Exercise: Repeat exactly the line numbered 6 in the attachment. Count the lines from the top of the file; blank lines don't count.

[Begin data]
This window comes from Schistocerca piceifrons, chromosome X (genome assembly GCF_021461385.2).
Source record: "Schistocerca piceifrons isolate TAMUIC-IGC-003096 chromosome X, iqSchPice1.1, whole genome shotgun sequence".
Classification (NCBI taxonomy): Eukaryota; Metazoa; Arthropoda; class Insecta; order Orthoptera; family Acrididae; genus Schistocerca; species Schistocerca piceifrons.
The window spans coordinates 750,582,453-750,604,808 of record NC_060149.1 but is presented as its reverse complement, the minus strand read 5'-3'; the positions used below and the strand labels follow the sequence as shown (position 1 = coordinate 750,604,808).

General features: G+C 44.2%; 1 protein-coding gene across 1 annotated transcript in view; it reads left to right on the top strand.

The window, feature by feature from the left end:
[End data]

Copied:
The window, feature by feature from the left end: